When: May 23rd, 2014
Grade: 5 out of 5 meatballs
Reviewed and photographed by: Neil Miller, Jr.
Failure should’ve become Nirvana big. When they were last active back in the 90s, many thought that was their fate: to become the biggest alternative rock band on the face of the earth. If you listen to their two albums, Magnified and Fantastic Planet, they sound like larger-than-life rock records. Everything about them screamed "big" — their sound is huge, emphasized by thunderous drums and a massive bass guitar attack, and even better…they have hooks. Failure hardly made wallpaper music that fades into the background; these are songs that stuck with generations of real rock music fanatics and that couldn’t be any more apparent than through the enthusiastic crowd that turned up to see the newly reunited alt-rock heroes at the Metro last night.
Though the show didn’t sell out, that was hardly pertinent in the grand scheme of things. The audience that came to see Failure made enough noise to rival that of a packed house, and that’s because for most of us, we’ve been waiting close to two decades to see this pivotal band take the stage. Sure, frontman Ken Andrews has kept busy with his various projects (check out Year of the Rabbit or ON if you have a second), and Greg Edwards has been doing Autolux since about 2001. But Failure is where the stars align and something magical happens…the albums have held up nicely over the years, but this band is a force to be reckoned with onstage. Playing through two massive Sunn Model 15 loudspeakers and having mic’ed the drums to perfection, Failure has never sounded better. In fact, the Metro has never sounded better. I’ve seen countless shows at my favorite Chicago venue, but Failure really brought the best out of this room. Never has a band been so loud and sounded so flawless at the same time. With that said, this was also the loudest show I’ve ever seen at the Metro — and yes, that’s a good thing.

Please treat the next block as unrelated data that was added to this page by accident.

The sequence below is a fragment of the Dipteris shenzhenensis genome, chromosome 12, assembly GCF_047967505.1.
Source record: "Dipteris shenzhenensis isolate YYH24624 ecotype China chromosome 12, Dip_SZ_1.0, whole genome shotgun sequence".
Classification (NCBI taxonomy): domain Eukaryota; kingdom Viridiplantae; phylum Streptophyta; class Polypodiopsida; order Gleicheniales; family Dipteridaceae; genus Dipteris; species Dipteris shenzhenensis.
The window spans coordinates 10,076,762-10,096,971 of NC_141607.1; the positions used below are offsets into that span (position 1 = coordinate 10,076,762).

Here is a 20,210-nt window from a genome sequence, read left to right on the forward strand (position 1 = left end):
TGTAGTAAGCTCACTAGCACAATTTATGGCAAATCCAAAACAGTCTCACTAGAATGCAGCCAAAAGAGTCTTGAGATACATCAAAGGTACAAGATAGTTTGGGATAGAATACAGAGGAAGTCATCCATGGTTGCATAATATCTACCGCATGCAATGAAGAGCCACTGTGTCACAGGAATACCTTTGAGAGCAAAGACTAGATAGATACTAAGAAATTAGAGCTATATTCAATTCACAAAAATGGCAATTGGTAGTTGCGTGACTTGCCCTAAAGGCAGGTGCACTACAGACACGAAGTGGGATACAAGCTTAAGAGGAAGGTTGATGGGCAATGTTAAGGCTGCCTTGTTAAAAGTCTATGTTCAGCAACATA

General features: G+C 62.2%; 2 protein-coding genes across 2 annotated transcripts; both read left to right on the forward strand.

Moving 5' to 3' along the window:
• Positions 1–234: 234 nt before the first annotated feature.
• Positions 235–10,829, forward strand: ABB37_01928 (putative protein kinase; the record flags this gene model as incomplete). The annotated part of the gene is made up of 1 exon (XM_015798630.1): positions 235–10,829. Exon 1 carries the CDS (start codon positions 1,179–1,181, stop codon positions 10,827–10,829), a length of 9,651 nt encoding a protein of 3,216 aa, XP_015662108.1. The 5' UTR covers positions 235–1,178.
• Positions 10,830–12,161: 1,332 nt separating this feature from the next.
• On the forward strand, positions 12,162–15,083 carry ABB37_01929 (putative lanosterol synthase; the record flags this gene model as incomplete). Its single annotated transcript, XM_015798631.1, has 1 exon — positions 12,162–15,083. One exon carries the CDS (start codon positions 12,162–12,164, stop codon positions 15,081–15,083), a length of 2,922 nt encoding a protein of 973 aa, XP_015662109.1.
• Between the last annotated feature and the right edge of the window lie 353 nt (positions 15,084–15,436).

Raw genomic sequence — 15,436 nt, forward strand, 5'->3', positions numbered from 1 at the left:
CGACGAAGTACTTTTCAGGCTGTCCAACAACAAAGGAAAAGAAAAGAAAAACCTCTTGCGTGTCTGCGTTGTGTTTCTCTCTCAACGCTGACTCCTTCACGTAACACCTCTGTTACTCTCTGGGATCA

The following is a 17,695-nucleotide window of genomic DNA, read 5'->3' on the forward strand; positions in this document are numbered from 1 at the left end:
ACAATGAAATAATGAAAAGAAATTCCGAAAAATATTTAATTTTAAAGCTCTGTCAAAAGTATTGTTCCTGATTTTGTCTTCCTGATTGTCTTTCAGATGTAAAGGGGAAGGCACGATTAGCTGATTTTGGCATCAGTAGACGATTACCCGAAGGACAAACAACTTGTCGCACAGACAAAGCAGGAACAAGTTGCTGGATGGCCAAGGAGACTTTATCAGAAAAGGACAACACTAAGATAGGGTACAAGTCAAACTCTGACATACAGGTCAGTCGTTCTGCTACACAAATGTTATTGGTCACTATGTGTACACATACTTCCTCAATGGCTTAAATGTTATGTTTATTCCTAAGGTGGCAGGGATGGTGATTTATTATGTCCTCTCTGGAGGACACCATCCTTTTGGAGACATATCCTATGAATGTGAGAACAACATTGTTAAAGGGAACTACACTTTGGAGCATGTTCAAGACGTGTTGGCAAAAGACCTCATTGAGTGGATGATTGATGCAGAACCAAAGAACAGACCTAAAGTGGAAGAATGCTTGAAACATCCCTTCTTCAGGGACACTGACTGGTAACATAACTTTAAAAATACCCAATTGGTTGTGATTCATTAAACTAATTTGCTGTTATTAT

Opening up with “Another Space Song,” the rock trio blew through a hefty setlist like a force of nature. I could give you highlights of almost every song that set it apart from the last: the crunchy bass riff that opened “Frogs” and rattled the Metro’s floor; the muscular drumming of “Sergeant Politeness” that inspired the entire crowd to bang their heads; or Andrews’ soaring vocals that sent “Smoking Umbrellas” into full blown grandiosity. But it seems petty to just pick the show apart like that, doesn’t it? Especially since the guys will be back in Chicago in September to lay waste to a stage at Riot Fest, you should listen to this band as soon as you’re done reading this review. There’s nothing "little" about them — sure, Nirvana was just three guys who could make some very infectious noise. But Failure perfected the art of injecting some substance into rock music and actually sounding good all the while. After the show tonight, I think all of us who turned up at the Metro can agree…Failure is the musical equivalent of a fine wine; the band only gets better with time.